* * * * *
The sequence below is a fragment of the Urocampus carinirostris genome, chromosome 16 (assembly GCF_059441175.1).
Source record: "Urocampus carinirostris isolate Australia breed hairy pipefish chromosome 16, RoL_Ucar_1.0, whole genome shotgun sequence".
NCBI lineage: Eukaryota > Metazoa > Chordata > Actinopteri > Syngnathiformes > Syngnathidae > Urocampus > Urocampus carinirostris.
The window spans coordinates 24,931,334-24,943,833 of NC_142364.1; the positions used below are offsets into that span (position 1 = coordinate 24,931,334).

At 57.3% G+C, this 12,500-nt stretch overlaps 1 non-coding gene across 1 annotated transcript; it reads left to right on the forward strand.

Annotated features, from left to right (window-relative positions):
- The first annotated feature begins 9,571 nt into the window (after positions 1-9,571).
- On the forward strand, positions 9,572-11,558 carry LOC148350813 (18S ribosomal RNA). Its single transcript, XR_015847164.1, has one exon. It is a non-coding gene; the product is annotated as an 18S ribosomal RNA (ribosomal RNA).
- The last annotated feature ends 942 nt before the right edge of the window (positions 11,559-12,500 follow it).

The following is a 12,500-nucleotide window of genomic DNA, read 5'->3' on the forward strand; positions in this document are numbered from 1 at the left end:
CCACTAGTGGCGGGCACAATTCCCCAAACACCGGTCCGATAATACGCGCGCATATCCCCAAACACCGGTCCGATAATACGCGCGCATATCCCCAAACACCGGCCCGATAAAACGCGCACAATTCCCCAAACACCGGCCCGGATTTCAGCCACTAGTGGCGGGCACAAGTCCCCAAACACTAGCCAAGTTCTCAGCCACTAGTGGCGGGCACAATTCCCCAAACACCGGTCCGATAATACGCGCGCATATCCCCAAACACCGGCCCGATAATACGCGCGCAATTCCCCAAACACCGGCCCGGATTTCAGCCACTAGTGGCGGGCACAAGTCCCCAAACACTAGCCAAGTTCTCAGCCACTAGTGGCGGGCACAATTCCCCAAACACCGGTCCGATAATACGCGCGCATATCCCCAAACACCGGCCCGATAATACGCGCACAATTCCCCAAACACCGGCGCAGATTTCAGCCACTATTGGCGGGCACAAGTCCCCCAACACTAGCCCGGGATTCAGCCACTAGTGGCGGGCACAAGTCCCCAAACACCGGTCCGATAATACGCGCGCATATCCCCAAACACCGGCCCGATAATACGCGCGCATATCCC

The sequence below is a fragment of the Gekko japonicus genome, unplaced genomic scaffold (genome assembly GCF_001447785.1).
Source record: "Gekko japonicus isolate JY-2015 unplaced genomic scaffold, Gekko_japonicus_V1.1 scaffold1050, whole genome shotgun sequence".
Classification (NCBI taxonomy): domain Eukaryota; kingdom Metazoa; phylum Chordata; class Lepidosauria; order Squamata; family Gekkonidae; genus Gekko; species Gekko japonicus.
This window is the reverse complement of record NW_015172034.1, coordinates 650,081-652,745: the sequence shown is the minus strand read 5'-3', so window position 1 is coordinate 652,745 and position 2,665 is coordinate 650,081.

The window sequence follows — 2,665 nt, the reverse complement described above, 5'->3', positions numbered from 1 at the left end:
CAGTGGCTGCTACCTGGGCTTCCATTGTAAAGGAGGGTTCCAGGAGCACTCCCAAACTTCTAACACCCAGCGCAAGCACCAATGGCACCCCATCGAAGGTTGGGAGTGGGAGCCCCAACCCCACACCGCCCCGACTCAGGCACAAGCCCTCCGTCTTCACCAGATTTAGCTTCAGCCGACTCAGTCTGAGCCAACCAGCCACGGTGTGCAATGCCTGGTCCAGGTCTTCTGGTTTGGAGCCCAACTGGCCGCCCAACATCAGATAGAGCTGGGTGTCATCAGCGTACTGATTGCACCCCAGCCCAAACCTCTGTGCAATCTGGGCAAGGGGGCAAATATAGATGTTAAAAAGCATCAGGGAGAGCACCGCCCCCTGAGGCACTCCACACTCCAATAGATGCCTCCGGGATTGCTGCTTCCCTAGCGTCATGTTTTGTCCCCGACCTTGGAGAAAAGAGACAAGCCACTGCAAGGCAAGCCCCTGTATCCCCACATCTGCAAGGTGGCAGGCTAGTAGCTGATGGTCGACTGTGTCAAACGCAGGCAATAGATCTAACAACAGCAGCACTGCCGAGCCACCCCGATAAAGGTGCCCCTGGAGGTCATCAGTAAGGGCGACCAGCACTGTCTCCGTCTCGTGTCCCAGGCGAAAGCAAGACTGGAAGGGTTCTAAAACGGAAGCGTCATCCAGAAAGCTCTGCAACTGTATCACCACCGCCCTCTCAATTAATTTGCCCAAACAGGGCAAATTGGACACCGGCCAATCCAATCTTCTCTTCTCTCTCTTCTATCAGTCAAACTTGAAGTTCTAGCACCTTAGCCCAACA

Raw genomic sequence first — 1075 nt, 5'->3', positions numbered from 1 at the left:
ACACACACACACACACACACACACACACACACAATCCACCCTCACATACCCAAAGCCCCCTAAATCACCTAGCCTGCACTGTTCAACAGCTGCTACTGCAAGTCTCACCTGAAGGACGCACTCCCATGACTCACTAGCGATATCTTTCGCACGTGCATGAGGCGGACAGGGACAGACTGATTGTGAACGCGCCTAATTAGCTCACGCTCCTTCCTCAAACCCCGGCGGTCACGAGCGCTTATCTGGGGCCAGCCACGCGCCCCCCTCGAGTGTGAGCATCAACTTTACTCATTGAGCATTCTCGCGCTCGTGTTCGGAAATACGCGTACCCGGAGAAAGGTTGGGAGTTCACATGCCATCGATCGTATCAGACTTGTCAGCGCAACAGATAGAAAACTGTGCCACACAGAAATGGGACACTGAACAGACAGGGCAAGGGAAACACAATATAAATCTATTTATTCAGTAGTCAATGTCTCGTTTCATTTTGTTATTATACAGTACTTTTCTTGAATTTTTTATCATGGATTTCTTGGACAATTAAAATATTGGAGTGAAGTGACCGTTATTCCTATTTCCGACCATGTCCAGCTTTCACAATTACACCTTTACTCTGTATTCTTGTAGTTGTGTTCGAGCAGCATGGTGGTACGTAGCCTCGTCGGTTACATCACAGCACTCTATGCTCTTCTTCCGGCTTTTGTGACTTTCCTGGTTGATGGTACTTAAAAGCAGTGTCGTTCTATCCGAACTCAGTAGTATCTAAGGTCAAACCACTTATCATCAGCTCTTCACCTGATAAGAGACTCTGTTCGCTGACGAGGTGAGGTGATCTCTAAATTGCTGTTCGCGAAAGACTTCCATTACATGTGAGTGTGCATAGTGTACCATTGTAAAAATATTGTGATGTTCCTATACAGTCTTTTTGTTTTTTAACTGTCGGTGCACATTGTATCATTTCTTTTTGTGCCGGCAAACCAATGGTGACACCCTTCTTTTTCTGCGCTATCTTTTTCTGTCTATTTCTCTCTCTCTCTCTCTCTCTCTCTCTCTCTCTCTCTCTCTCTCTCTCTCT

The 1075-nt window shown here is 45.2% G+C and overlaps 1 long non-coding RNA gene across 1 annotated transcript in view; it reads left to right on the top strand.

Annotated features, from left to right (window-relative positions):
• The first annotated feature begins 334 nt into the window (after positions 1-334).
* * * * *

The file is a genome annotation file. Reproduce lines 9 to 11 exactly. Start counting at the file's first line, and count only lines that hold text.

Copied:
- The last annotated feature ends 942 nt before the right edge of the window (positions 11,559-12,500 follow it).

The following is a 12,500-nucleotide window of genomic DNA, read 5'->3' on the forward strand; positions in this document are numbered from 1 at the left end:
CCACTAGTGGCGGGCACAATTCCCCAAACACCGGTCCGATAATACGCGCGCATATCCCCAAACACCGGTCCGATAATACGCGCGCATATCCCCAAACACCGGCCCGATAAAACGCGCACAATTCCCCAAACACCGGCCCGGATTTCAGCCACTAGTGGCGGGCACAAGTCCCCAAACACTAGCCAAGTTCTCAGCCACTAGTGGCGGGCACAATTCCCCAAACACCGGTCCGATAATACGCGCGCATATCCCCAAACACCGGCCCGATAATACGCGCGCAATTCCCCAAACACCGGCCCGGATTTCAGCCACTAGTGGCGGGCACAAGTCCCCAAACACTAGCCAAGTTCTCAGCCACTAGTGGCGGGCACAATTCCCCAAACACCGGTCCGATAATACGCGCGCATATCCCCAAACACCGGCCCGATAATACGCGCACAATTCCCCAAACACCGGCGCAGATTTCAGCCACTATTGGCGGGCACAAGTCCCCCAACACTAGCCCGGGATTCAGCCACTAGTGGCGGGCACAAGTCCCCAAACACCGGTCCGATAATACGCGCGCATATCCCCAAACACCGGCCCGATAATACGCGCGCATATCCC